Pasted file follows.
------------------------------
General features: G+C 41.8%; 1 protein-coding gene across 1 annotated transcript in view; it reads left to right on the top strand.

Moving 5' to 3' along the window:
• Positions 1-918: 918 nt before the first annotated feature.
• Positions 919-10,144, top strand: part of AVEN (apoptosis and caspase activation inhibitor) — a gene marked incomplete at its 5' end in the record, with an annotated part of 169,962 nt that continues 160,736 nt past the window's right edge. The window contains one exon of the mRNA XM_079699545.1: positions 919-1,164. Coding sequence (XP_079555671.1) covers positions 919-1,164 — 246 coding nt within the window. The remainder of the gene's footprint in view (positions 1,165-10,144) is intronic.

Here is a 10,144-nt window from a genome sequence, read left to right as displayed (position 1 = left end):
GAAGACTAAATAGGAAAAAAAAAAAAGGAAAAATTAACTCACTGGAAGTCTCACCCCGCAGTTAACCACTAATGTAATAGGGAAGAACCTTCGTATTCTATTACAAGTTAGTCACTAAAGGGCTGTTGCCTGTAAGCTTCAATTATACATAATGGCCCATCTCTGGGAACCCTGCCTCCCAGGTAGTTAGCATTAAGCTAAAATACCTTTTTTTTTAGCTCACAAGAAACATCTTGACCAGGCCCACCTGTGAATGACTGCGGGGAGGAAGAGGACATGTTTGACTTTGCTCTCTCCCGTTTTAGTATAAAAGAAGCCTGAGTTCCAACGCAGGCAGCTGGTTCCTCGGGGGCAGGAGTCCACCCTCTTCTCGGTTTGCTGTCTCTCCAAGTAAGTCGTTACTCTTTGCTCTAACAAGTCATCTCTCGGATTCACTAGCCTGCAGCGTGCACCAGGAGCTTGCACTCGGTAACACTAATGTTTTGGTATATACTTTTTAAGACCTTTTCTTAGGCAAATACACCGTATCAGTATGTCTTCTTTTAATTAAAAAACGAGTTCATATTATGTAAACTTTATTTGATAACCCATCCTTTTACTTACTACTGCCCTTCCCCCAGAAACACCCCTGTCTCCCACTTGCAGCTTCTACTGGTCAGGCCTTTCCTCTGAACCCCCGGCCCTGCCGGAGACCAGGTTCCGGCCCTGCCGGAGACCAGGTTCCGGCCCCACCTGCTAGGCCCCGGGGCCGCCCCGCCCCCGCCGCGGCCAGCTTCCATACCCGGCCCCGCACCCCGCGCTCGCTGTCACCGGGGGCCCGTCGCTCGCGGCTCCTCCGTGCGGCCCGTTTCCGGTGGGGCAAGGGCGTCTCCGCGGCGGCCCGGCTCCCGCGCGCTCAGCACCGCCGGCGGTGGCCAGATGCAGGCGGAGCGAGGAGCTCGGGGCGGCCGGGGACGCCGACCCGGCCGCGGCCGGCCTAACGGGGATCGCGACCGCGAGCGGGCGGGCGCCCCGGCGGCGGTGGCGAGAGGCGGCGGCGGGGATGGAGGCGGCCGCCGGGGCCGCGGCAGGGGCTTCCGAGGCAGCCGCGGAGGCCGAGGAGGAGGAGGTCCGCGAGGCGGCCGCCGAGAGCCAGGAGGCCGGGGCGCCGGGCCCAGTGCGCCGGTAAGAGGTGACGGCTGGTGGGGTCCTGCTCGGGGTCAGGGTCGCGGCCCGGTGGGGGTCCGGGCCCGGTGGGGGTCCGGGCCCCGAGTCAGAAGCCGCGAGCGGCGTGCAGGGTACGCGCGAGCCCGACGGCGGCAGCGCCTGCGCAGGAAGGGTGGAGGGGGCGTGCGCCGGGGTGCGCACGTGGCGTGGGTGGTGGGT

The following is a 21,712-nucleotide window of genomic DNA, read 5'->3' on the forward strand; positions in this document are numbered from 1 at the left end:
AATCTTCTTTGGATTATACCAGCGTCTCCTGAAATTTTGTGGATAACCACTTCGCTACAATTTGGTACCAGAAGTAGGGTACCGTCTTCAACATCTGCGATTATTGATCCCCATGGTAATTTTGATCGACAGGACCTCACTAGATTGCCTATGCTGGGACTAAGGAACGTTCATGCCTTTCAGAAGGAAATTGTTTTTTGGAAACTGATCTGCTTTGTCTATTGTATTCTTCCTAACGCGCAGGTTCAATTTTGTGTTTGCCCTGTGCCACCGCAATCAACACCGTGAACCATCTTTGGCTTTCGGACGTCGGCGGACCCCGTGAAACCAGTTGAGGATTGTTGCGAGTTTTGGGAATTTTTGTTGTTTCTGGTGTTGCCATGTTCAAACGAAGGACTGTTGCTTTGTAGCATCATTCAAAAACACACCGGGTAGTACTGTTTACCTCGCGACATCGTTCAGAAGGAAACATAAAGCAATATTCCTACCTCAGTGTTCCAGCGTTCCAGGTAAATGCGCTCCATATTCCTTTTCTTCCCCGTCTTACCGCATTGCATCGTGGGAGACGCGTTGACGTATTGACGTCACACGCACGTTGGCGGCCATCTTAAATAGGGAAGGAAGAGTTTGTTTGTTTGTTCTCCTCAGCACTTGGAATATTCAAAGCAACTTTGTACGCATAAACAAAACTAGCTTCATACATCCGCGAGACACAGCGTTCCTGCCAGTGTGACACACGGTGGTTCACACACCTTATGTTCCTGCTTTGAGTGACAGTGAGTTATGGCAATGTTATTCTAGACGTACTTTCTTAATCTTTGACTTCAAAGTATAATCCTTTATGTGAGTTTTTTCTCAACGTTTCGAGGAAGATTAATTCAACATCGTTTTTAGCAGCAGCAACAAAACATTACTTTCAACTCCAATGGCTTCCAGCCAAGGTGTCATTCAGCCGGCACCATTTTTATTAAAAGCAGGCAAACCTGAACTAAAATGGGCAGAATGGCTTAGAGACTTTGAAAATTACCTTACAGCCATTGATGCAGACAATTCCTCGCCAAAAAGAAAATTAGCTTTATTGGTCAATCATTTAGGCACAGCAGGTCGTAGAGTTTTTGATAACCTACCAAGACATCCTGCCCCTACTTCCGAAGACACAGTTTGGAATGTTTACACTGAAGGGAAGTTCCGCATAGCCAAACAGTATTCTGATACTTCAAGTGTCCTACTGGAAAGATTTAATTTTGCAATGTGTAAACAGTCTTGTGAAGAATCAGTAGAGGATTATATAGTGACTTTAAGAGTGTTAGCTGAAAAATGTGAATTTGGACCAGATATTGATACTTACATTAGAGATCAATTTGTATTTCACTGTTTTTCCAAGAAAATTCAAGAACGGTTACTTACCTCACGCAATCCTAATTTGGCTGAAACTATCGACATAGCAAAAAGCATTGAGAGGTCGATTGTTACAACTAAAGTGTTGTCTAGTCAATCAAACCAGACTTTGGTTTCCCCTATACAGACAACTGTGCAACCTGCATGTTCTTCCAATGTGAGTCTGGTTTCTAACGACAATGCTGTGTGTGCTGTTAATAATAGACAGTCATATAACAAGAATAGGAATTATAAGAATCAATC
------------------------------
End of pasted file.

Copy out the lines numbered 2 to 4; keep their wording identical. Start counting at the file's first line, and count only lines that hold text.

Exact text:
Moving 5' to 3' along the window:
• Positions 1-918: 918 nt before the first annotated feature.
• Positions 919-10,144, top strand: part of AVEN (apoptosis and caspase activation inhibitor) — a gene marked incomplete at its 5' end in the record, with an annotated part of 169,962 nt that continues 160,736 nt past the window's right edge. The window contains one exon of the mRNA XM_079699545.1: positions 919-1,164. Coding sequence (XP_079555671.1) covers positions 919-1,164 — 246 coding nt within the window. The remainder of the gene's footprint in view (positions 1,165-10,144) is intronic.